By Erin Sherbert
By Howard Cole
By Erin Sherbert
By Erin Sherbert
By Leif Haven
By Erin Sherbert
By Chris Roberts
By Kate Conger
The firm's choice of counter-top materials for the small galley area adjoining Judge Browning's chambers also failed to meet Mrs. Browning's standards. Project specifications called for a standard laminate counter; Mrs. Browning, however, wanted Corian, an expensive, high-quality, heat-proof material that looks like marble. Mrs. Browning ultimately "compromised" and settled for a white Calacatta marble in the kitchen.
As far as jobs go, being a federal appellate judge is a pretty good gig. Circuit judges are appointed by the President, confirmed (or not) by the Senate, and then serve lifelong terms. Thirteen of the Ninth Circuit's 18 active judges, including Chief Judge Procter Hug Jr., are Carter appointees, but the court is fairly evenly split between Democrats and Republicans. A judge who reaches age 65 and has served for 15 years can assume senior status -- and retire on full salary for the rest of his life. Currently, the Ninth Circuit has 18 active judges, and 10 vacant judgeships. The job pays $145,000 a year, plus health benefits, a tax-deferred savings plan, and $139,000 in life insurance. Schedules are flexible, with unlimited sick or vacation days based simply on need and caseloads.
Ninth Circuit judges typically hear oral arguments the first week of each month: During the remaining three weeks, judges can work from home or wherever they wish. The schedules are loose enough to allow conservative Judge Alex Kozinski -- a Reagan appointee and the youngest appellate court judge this century -- time to write guest columns on video games for Microsoft's Web magazine, Slate. Unlike the Supreme Court's chief justice, appellate court judges of the Ninth Circuit do not get chauffeured to and from the courthouse. But they do get their own underground parking spaces.
Federal appellate judges consider appeals from decisions made by the federal district courts. Ninth Circuit judges typically hear cases in three-judge panels, though in rare instances the full court will reconsider cases en banc. Each year, the Supreme Court reviews what it considers the most important decisions made by the 11 appellate courts: This year 21 of the 80 cases the Supremes will hear are from the Ninth Circuit.
Being a Ninth Circuit judge is not all sunshine and roses. The largest and busiest appeals court in the United States, the Ninth Circuit hears more than 8,000 appeals each year. Its jurisdiction includes more than 50 million people in the nine western states, plus Guam and the Northern Mariana Islands.
The Ninth Circuit has earned the dubious reputation as the most reversed federal appellate court in the land, regularly (some say deliberately) crossing the Supreme Court on issues ranging from the death penalty to welfare benefits. Last year alone, the Supreme Court overturned 28 of the 29 Ninth Circuit decisions it reviewed.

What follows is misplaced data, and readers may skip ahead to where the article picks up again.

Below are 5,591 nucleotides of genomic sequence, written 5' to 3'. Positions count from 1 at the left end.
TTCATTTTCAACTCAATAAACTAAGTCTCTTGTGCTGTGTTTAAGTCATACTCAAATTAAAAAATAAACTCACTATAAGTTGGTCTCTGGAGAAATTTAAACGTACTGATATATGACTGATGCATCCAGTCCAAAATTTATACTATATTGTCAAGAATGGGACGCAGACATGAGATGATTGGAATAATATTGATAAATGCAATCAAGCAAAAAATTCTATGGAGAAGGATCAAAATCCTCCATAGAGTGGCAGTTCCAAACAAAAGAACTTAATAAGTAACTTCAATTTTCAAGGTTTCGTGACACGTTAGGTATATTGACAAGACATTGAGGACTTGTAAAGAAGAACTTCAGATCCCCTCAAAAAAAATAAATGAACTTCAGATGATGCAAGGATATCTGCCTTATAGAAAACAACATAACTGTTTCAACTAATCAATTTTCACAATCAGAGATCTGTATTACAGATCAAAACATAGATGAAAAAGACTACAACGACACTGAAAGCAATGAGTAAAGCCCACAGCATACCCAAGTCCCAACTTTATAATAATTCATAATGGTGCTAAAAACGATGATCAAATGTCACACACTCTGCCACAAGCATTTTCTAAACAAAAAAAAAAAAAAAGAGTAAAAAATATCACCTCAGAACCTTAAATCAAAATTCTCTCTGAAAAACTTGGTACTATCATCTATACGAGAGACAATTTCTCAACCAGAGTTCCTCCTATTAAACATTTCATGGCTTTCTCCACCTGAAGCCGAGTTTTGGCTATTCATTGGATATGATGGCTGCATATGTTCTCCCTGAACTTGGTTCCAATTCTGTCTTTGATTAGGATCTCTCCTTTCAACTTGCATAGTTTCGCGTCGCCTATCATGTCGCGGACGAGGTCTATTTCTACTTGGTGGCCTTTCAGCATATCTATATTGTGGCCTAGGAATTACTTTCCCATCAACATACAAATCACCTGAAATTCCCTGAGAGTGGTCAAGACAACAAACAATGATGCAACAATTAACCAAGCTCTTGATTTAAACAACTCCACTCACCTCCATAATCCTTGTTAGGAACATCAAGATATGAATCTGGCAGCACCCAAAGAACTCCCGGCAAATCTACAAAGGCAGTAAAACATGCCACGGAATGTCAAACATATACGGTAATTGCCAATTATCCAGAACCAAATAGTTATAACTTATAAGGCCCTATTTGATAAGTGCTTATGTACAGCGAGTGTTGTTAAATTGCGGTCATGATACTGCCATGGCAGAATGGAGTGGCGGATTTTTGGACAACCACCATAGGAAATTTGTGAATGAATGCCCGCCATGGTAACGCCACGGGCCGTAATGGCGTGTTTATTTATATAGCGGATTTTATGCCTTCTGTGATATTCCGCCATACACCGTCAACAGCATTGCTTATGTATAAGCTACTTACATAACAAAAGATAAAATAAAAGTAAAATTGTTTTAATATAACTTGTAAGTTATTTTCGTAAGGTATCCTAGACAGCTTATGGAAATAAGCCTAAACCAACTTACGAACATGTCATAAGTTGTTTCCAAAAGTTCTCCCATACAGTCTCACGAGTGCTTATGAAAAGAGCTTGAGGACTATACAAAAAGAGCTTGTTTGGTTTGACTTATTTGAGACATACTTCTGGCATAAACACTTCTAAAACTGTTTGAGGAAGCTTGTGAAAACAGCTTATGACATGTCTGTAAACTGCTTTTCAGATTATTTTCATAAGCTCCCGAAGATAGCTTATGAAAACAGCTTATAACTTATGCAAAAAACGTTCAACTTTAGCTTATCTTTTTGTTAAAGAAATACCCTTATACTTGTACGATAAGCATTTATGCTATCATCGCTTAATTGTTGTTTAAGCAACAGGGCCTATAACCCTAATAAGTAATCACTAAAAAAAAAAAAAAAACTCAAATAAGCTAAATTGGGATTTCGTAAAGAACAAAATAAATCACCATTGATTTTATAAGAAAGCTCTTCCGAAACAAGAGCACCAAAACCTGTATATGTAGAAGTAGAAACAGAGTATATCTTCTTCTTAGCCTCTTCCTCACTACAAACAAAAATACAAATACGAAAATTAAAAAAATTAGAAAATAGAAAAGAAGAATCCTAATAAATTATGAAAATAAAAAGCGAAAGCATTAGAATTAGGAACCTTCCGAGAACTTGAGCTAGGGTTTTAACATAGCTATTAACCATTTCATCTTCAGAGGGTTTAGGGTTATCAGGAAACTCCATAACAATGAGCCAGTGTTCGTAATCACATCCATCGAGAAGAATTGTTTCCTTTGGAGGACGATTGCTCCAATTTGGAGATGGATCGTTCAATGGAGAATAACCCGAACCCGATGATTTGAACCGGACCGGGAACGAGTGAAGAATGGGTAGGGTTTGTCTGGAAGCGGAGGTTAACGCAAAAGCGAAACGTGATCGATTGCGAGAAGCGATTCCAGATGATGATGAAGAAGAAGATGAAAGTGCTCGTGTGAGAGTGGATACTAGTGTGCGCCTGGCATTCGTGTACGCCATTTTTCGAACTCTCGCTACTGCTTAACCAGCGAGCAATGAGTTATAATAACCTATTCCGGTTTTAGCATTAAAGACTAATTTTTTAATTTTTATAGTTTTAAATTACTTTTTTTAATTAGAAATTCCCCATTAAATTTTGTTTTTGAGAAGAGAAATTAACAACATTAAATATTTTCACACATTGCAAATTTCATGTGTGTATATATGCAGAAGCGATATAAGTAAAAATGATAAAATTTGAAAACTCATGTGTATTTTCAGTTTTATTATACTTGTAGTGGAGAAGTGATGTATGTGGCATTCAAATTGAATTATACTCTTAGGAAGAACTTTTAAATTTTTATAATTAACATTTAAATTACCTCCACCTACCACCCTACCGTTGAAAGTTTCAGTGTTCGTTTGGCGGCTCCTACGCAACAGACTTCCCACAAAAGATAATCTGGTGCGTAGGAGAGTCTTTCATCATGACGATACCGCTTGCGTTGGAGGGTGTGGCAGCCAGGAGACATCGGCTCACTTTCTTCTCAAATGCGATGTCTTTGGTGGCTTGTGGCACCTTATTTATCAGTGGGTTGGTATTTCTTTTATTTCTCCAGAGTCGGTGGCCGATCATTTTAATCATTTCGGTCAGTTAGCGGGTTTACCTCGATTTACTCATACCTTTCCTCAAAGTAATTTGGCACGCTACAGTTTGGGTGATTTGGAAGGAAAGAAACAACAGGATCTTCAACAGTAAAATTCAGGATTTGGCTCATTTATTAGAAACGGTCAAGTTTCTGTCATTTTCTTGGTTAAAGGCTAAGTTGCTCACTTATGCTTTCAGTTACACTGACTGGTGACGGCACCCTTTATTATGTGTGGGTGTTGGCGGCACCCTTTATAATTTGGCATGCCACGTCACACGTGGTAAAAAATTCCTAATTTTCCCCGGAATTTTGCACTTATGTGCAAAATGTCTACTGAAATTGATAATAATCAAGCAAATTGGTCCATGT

The Ninth Circuit is also known as the most liberal appellate court in the system, a defender of the variously oppressed. Welfare recipients, illegal immigrants, and death row inmates have all had sympathetic receptions before the Ninth Circuit. This is, after all, the court that ruled Rastafarians can use their religious belief in marijuana as a sacrament as a defense against drug possession charges.
A frustrated Supreme Court Chief Justice William Rehnquist once remarked in a newspaper article that "some panels of the Ninth Circuit have a hard time saying no to any litigant with a hard-luck story."
The Ninth Circuit's reputation has fueled a proposal to split the court, separating what Washington Republicans perceive as California's pervasive left-leaning influence from the rest of the court. The split would create a new Twelfth Circuit and a greatly reduced Ninth Circuit that would cover only California, Nevada, Guam, and the Marianas. A congressional committee has begun a general study of all the federal circuit courts, which includes a possible Ninth Circuit split, and is expected to report back within a year. Splitting the Ninth Circuit into two appellate courts would, of course, create a need.
A need for another appellate courthouse.
It's easy to make the case for restoring a magnificent historic structure like the U.S. Court of Appeals building in San Francisco. It's not so easy to make the case for 40 percent cost overruns and $33,000 desks.
The people directly responsible for the project don't seem to have much of a problem with its ultimate cost. General Services Administration regional spokeswoman Mary Filippini admits that a $20 million increase in the original construction contract is "considerable," though she says there might be some "mitigating circumstances because of the historical nature of the project."
But as for expensive particulars such as $33,000 desks and carpets running $100 per square yard, the GSA referred queries to the Ninth Circuit. "The GSA is the developer. The client is the party that asks for certain things," says Filippini.
The appeals court, in this case, is the client. When asked about the extravagant spending that went into the building, court staff prefer to talk about seismic costs, not cost overruns. Judge Browning, for one, insists the renovations were modest. A friendly, soft-spoken man, he says he didn't pay much attention to the new furnishings in his suite and elsewhere in the building.
"I don't want to nitpick about how much things cost," says Browning, a Kennedy appointee.